using Foo;

class FailPrivate01 {
	def @main() {
		val p = Foo{};
	}
}

// DO NO LOOK HERE!!!!!!! I AM HIDING!!!!
namespace org.z2legacy.ut.access;

You can have only one namespace statement per source file, so all the classes in a file must be in the same namespace. It makes sense for it to be in the beginning of the file, maybe even the first statement, since it affects the whole file, but you can place it anywhere outside of a class definition.

The error reporting within the compiler has been upgraded. A new component was introduced to centrally handle all error reporting. This will also allow for internationalization of error messages and the assignment of unique error codes, but the list is not agreed upon yet. Additionally, some error messages have been improved, as one can see in this command line screenshot:

error

To review the contents of this preview, I talked about:

  • new shorthand syntax for properties
  • memset optimization for zeroing constructors
  • new shorthand syntax for the suing statement
  • new error reporting component

At least one more preview and maybe even a minor release will be created before PT 9.2 is released.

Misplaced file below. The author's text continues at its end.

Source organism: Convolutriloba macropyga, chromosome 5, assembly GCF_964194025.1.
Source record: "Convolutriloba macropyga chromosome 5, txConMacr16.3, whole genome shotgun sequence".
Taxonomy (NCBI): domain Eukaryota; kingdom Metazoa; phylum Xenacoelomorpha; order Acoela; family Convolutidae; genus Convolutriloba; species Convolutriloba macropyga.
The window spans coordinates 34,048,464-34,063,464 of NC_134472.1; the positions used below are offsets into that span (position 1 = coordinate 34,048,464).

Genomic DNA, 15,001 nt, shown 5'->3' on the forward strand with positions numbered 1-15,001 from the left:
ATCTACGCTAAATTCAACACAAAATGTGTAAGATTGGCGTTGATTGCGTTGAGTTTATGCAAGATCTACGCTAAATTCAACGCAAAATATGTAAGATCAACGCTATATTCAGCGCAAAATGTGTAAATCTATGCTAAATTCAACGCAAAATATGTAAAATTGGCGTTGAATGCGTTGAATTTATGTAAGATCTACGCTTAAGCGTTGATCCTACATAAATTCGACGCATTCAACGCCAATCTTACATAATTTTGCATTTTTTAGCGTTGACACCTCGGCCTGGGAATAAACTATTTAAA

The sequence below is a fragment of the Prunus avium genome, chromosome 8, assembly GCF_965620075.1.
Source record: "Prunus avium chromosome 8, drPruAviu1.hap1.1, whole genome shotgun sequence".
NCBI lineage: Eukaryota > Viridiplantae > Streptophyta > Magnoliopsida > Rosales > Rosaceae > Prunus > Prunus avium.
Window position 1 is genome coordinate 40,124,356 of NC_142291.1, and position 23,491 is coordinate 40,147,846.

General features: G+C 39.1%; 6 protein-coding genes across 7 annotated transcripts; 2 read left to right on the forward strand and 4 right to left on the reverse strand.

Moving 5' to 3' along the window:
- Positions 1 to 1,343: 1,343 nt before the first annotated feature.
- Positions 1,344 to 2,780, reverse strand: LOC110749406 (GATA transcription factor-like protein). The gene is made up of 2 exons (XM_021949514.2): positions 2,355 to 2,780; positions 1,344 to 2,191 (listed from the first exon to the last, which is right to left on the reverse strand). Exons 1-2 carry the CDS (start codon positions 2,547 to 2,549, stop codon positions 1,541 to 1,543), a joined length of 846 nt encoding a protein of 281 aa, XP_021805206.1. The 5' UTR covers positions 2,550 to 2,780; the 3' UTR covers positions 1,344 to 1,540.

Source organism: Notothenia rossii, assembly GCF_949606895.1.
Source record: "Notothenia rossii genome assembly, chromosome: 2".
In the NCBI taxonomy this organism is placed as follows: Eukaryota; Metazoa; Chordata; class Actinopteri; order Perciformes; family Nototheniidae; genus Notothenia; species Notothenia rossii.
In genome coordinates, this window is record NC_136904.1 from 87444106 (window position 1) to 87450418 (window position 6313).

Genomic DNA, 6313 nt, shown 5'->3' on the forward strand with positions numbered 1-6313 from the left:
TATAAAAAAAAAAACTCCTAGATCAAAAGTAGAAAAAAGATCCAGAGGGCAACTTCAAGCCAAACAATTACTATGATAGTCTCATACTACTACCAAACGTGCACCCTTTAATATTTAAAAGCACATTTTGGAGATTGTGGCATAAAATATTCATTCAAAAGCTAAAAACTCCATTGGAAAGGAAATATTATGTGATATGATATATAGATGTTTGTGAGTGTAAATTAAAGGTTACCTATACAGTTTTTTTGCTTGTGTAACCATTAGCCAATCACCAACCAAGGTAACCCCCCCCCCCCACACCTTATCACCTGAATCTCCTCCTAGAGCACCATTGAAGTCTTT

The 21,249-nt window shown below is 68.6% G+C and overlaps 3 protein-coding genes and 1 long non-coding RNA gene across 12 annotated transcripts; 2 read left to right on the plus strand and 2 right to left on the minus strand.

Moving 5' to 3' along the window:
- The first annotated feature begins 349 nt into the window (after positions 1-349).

Plans for 2017

So the Linux update sure is taking longer than planned.

Some part of the issue was with scheduling and work load, the last couple of months being particularly busy. But the real problem is that we were treading uncharted waters with the Linux release and it caused us to effectively spin our wheels in place some of the time.

So when an approach is not working, you can keep at it and see where it leads or you can try something new. We’ll try the later and hopefully this will help things. So no longer will we dedicate most of the effort to building a single working Linux version to the detriment of the compiler development and instead we will set the Linux port as a background task, to be finished and released as soon as it is done, but in the meantime continue a good release schedule for the compiler and standard library.

Second, we realized that we will never be able to cover a meaningful subset of Linux distributions with official releases so most of the Linux development effort was centered around making the compiler open-source, so that anybody could compile for the rest of the platforms if a version was not available. Currently, the compiler is mostly written in C++, but some parts are written in Z2. The bridge between them is a horrible collection of hacks. So we attempted to port everything to Z2 and release only that, with no hacks. This meant not only porting the compiler, but a whole lot of support C++ library. This was far too much of a substantial task to finish in any decent time period.